Amendment to the Mining Industry in Mexico approved by the Congress

In the early hours of April 29th, 2023, Mexico’s mining reform was approved by Congress after a fast-track process. The Senate ordered the bill to be sent to the President for its official publication.

The most relevant changes proposed are detailed below:

1.MINING LAW (“ML”)

Amendments and Additions to the ML
Mining Concessions, Allocations and Reserves
Before the Mining Amendment BillAfter the Mining Amendment Bill
Currently, mining concessions and allocations are granted on free land to the first applicant in time for a mining lot.It is proposed to modify the process for granting concessions to shift to a public bidding scheme.
[…….]A prohibition is added regarding the granting of concessions when the area does not have water availability, is in protected natural areas or when the population is put at risk.
[…….]Additionally, it is set forth that in all cases, public tenders must guarantee the best economic conditions for the State and guarantee the performance of activities to prevent and control air, water, soil and subsoil contamination.
Rights Granted by the Mining Concessions and Allocations
Before the Mining Amendment BillAfter the Mining Amendment Bill
It is provided that the concessionaires have several rights, including, among others: (i) the disposal of the land covered by the concession title; (ii) the use of the water coming from the mines for the exploitation and benefit of the minerals or substances obtained from the mines; and (iii) the preference to obtain concessions on the water of the mines.It is proposed to repeal such rights.
[…….]It is provided that mining concessions may not be the subject of a guarantee for the fulfillment of the obligations of their holders.
Term and Extension
Before the Mining Amendment BillAfter the Mining Amendment Bill
Currently, mining concessions are granted for a fifty-year term, as of the date in which they are recorded in the Public Mining Registry, and are extended for an equal term, provided that they are requested five years prior to the expiration of the concession.It is proposed in the Mining Amendment Law that mining concessions are granted for a thirty-year term, as of the date in which they are recorded in the Public Mining Registry, which may be extended on one time for twenty-five years, with the third extension happening via an auction that gives preference to the current holder of the title.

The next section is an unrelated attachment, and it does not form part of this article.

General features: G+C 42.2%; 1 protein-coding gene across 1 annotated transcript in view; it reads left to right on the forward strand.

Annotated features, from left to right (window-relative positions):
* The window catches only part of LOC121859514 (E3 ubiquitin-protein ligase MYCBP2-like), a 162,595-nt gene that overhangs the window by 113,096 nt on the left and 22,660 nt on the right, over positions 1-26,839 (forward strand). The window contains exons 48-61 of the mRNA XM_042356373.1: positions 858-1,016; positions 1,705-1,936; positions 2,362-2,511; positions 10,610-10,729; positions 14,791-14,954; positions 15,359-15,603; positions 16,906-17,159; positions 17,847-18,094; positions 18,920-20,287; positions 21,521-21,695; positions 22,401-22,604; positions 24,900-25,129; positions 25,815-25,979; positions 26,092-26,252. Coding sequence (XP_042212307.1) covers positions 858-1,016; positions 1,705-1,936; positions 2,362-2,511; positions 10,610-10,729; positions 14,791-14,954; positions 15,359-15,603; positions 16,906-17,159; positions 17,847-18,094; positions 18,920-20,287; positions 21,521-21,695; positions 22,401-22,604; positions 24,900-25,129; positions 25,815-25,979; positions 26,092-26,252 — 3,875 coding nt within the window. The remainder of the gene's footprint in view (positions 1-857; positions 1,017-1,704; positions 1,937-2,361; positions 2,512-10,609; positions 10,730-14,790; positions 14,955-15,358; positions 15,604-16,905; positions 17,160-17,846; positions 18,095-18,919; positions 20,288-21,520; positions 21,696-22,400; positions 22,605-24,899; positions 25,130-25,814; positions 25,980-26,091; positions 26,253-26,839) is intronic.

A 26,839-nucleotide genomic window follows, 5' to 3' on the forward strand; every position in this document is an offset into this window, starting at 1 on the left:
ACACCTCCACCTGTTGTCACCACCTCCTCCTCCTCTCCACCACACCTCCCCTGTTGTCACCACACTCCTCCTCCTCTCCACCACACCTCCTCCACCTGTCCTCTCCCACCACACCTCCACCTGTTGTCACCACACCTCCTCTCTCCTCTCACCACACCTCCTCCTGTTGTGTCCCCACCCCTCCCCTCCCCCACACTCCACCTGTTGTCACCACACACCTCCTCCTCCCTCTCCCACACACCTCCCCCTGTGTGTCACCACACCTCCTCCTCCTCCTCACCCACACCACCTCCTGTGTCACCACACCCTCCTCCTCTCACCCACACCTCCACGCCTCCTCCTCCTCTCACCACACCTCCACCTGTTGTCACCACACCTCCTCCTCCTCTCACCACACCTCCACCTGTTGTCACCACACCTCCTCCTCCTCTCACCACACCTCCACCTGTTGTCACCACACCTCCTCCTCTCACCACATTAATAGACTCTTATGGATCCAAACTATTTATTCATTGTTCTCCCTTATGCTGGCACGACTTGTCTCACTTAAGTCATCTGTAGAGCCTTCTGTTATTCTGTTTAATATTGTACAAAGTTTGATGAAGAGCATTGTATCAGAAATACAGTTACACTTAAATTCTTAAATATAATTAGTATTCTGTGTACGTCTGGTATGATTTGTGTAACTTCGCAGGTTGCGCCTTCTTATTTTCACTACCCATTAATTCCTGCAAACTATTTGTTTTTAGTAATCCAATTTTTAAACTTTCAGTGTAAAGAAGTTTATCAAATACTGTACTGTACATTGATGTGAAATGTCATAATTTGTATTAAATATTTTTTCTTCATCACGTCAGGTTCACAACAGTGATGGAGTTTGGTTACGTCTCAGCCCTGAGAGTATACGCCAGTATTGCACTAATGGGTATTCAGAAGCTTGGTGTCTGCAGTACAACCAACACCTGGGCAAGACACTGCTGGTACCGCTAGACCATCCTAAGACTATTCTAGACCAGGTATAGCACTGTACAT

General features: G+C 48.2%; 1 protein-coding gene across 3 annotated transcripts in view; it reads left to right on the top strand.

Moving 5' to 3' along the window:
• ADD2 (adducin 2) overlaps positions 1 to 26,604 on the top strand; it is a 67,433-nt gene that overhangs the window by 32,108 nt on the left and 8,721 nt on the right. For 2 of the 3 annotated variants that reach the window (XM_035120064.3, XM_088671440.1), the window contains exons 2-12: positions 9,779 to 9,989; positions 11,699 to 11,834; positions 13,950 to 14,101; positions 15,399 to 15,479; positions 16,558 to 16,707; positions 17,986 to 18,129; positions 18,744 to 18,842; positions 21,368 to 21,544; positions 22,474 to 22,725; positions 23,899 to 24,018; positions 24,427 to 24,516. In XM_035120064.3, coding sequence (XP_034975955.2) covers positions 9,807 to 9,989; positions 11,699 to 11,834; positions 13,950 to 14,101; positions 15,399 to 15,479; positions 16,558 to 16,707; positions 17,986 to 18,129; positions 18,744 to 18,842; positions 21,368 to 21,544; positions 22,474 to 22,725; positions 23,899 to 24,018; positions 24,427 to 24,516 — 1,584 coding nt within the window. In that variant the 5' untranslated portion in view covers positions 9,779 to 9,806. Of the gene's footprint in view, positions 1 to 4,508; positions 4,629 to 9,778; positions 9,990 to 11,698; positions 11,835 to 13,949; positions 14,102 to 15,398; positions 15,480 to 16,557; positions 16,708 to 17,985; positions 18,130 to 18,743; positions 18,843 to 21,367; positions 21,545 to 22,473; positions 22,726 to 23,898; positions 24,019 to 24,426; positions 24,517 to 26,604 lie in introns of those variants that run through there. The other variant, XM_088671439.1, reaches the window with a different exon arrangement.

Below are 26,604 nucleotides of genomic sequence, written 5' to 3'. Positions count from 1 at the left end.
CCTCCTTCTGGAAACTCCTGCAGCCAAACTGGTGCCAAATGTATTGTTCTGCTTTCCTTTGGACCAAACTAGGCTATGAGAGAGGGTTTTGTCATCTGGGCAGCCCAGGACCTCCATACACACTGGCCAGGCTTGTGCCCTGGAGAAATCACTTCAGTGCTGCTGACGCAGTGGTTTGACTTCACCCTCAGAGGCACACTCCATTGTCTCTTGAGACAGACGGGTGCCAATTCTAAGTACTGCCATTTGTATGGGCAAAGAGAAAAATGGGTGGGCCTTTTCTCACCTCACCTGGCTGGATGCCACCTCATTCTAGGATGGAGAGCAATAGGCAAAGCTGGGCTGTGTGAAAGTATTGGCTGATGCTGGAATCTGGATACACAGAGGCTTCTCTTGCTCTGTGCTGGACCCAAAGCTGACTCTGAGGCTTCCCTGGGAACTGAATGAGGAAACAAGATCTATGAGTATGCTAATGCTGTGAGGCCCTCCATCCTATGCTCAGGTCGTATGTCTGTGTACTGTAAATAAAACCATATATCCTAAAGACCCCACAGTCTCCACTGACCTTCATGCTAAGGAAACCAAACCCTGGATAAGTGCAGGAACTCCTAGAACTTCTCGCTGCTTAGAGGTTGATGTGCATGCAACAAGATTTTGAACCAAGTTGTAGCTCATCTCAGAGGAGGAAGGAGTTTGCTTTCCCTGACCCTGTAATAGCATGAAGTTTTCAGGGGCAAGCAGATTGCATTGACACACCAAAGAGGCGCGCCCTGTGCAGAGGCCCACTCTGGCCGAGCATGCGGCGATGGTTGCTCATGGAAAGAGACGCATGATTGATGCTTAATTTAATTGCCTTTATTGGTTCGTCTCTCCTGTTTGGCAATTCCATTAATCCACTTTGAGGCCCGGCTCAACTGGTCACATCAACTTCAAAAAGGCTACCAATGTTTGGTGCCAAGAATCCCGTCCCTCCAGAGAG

Occupation of the Lots
Before the Mining Amendment BillAfter the Mining Amendment Bill
Currently, the occupation of land where mines are located can be obtained by (i) expropriation, (ii) temporary occupation or (iii) constitution of easements.As a result of the Mining Amendment Bill, the expropriation figure is eliminated and only temporary occupation or the constitution of easements are maintained.
Cancellation of Mining Concessions and Allocations
Before the Mining Amendment BillAfter the Mining Amendment Bill
Currently, there are certain grounds for termination of mining concessions, including, among others: (i) withdrawal of the concession holder; (ii) substitution due to any modification to the surface that covered the mining concessions; or (iii) by judicial resolution.The Mining Amendment Law proposes to add several causes for cancellation of mining concessions, including, among others, (i) failure to pay the corresponding contributions for two consecutive years; (ii) failure to start the corresponding work within one year after the concession was granted; (iii) lack of reports on possible damages or risks to the ecological balance; (iv) failure to obtain permits from other authorities; (v) failure to have the corresponding closure or waste management programs; and (vi) failure to have the water concession for mining in force.